We are told that Emma Woodhouse is "clever," and she is. But Emma's quip at Miss Bates's expense is a turning point in the novel. Miss Bates says of herself: "I shall be sure to say three dull things as soon as ever I open my mouth, shan’t I?" Emma replies: "Pardon me—but you will be limited as to number—only three at once.” After Mr. Knightley rebukes her, Emma realizes that her retort was cruel and thoughtless. Wit can go over the line.
In Mansfield Park, Edmund and Fanny discuss Mary Crawford's wit on several occasions.
Mary had remarked, "What strange creatures brothers are! You would not write to each other but upon the most urgent necessity in the world; and when obliged to take up the pen to say that such a horse is ill, or such a relation dead, it is done in the fewest possible words."
Fanny was peeved at Mary's raillery and later asks Edmund: "And what right had she to suppose that you would not write long letters when you were absent?”
“The right of a lively mind, Fanny," [Edmund answers] "seizing whatever may contribute to its own amusement or that of others; perfectly allowable, when untinctured by ill-humour or roughness; and there is not a shadow of either in the countenance or manner of Miss Crawford: nothing sharp, or loud, or coarse."
(An aside: I've got to take Edmund's side of the argument here, and in addition, I admire how subtly and naturally Austen has shown Fanny as being prejudiced against Mary, and Edmund as prejudiced in her favour. This is human nature which we can all recognize. When we don't like someone, their most minor remark can set our teeth on edge, whereas if we like someone, we overlook any faux pas on their part.)
To resume: Cleverness and wit, especially cynical wit, is thrown away on Fanny. When Henry Crawford decides to flirt with Fanny and "make a hole in her heart," she finds his levity offensive. Then Henry begins to admire Fanny and tries to woo her in earnest. He trims his sails and starts talking up more serious subjects when he’s around her. Edmund notices this: “This would be the way to Fanny’s heart. She was not to be won by all that gallantry and wit and good-nature together could do; or, at least, she would not be won by them nearly so soon, without the assistance of sentiment and feeling, and seriousness on serious subjects.”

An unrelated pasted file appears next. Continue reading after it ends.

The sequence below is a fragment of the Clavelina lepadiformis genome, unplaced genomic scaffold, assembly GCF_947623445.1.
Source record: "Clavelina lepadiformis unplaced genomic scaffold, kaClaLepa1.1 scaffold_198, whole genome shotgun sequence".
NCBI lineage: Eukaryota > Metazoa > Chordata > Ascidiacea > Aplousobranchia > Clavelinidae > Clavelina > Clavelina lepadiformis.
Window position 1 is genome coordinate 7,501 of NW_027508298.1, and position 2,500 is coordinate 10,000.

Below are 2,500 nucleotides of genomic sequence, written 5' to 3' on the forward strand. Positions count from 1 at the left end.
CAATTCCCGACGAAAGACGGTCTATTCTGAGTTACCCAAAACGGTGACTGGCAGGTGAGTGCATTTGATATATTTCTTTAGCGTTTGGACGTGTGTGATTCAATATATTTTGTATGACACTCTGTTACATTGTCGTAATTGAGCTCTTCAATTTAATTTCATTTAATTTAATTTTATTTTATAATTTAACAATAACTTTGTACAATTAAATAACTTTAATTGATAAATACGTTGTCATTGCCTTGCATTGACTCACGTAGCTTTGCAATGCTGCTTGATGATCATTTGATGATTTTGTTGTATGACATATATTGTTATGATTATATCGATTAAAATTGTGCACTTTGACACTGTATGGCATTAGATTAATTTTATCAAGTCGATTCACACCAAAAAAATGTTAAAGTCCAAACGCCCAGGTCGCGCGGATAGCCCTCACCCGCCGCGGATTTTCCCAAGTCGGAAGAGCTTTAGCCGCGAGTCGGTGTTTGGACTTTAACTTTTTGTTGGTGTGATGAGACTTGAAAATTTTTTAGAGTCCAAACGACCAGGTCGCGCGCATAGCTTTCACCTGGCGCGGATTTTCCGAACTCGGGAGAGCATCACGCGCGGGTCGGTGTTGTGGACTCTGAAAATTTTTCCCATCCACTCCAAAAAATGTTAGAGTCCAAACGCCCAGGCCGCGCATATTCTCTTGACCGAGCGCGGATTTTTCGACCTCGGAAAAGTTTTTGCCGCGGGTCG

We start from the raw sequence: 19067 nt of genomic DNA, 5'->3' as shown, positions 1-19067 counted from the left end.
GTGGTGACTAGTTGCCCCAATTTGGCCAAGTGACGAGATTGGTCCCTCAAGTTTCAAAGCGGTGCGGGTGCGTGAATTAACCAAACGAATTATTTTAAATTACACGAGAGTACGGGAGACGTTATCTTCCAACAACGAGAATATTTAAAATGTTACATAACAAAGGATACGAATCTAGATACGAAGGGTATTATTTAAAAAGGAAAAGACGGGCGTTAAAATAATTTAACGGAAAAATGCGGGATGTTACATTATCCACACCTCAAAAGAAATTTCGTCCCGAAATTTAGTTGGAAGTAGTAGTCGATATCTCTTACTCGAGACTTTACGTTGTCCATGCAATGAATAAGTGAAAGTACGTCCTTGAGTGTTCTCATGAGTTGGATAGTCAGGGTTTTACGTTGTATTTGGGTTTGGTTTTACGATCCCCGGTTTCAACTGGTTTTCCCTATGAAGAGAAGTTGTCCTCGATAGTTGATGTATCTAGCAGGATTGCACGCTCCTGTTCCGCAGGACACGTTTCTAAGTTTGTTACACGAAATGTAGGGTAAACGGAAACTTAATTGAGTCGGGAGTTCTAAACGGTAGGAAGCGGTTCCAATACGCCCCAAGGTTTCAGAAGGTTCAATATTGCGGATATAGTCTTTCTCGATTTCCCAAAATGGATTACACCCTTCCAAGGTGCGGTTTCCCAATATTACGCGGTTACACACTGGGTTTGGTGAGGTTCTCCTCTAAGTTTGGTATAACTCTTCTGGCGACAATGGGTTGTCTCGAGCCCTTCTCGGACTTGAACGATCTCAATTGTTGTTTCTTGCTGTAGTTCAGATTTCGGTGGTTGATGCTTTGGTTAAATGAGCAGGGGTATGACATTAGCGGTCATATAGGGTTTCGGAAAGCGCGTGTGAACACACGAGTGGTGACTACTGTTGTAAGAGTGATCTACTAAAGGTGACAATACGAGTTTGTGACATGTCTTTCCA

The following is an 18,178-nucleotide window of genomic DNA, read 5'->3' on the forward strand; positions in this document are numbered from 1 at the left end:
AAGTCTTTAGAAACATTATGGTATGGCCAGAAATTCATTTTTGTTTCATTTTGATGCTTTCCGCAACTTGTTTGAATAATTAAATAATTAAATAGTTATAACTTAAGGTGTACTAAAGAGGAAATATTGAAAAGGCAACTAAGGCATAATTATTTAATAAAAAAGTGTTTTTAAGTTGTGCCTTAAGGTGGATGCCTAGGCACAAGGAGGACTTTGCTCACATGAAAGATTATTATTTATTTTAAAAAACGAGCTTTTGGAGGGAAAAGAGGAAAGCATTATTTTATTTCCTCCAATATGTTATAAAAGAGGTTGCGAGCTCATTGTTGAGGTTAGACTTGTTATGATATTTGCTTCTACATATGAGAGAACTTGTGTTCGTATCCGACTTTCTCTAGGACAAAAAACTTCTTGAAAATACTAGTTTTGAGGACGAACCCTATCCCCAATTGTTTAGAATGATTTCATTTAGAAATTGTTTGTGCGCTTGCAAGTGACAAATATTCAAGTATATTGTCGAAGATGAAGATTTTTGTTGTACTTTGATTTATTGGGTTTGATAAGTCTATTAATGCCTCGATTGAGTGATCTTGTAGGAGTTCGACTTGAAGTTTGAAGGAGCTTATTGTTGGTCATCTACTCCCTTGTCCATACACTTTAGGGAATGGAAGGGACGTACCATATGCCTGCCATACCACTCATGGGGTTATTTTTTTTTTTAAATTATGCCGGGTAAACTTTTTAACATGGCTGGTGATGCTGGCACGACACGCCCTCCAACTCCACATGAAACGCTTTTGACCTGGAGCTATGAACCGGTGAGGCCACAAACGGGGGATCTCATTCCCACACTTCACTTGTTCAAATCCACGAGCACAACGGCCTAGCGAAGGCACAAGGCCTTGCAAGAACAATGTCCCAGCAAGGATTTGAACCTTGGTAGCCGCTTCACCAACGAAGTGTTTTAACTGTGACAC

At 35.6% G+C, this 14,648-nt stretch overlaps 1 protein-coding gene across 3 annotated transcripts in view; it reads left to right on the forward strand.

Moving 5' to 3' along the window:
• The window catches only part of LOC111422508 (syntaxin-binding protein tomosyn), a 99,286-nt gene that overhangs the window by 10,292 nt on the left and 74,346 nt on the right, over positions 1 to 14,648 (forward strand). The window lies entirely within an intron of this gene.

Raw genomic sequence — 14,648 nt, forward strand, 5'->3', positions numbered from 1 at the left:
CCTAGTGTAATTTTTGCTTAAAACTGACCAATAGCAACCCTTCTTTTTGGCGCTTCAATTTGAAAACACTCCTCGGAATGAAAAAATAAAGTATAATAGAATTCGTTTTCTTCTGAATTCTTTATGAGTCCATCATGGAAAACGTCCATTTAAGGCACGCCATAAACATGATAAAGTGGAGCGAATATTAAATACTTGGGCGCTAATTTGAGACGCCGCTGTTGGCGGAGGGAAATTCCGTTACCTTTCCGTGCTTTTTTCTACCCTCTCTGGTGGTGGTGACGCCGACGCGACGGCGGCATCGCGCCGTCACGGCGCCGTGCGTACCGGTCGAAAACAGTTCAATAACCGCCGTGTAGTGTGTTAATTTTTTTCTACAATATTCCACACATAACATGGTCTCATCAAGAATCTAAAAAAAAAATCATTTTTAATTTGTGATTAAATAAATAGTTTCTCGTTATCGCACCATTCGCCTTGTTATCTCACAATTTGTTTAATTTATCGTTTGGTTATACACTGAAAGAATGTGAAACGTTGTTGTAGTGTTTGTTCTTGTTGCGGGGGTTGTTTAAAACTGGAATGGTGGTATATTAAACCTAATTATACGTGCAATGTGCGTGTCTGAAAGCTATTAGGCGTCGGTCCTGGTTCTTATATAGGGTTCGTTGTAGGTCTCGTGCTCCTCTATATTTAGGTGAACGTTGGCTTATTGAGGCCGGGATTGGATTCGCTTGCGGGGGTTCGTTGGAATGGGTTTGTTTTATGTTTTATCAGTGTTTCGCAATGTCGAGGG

But in the end, Edmund Bertram rejects Mary after she shocks him by "coolly canvass[ing]" the best way to overcome the scandal of Maria's elopement with her brother, rather than showing "feminine loathing" at their transgression. Mary's wit blinded Edmund to the fact that she does not subscribe to values and beliefs he regards as fundamental--suddenly, the truth is brought home to him.
Is Fanny's triumph over Mary a message that Austen repudiates wit in females? Do we have any evidence that she struggled with this issue in her own life? Was she ever rebuked for being a smart aleck, or did she ever rebuke herself?
No self-respecting modern scholar of Austen can stroll past the Biographical Notice written by Austen’s brother Henry or the later Memoir by her nephew without aiming a kick at their portrayals of Austen as a sweet-tempered spinster. Her brother Henry insisted that although Austen clearly saw “though the frailties, foibles, and follies of others,” she was invariably kind. He praised her just as Elizabeth praises her sister Jane in Pride and Prejudice. “The affectation of candour is not uncommon; but she had no affectation.” (“Candour,” in this sense, meant kindness and forbearance, refraining from judging or criticizing others.)
Austen’s surviving letters belie this portrait. She made lots of snarky and personal remarks about people. And who knows what else went up in smoke when her sister Cassandra burned the majority of those letters.
As we've seen, mainstream culture, conduct-books and sermons told Austen that being witty was unladylike and unchristian. But on the other hand, she also believed that her talents were God-given talents. Why had God made her so quick-sighted and witty, if he intended for her to deny her very nature? As Austen scholar Juliet McMaster wrote: "The principles of the parson's daughter clearly jostled with the shrewd perceptions and sharp judgements of the satiric writer."
Her tart remarks in her letters (“I was as civil to them as their bad breath would allow me”) were for Cassandra's eyes alone. As well, she could safely hold her fictional characters up to ridicule. After her death, her brother staunchly denied that any of her brilliantly-crafted fools, such as Mr. Collins or Mrs. Elton, were portraits of real people. "She drew from nature; but, whatever may have been surmised to the contrary, never from individuals." As a writer of fiction myself, I have to smile wickedly at that assertion.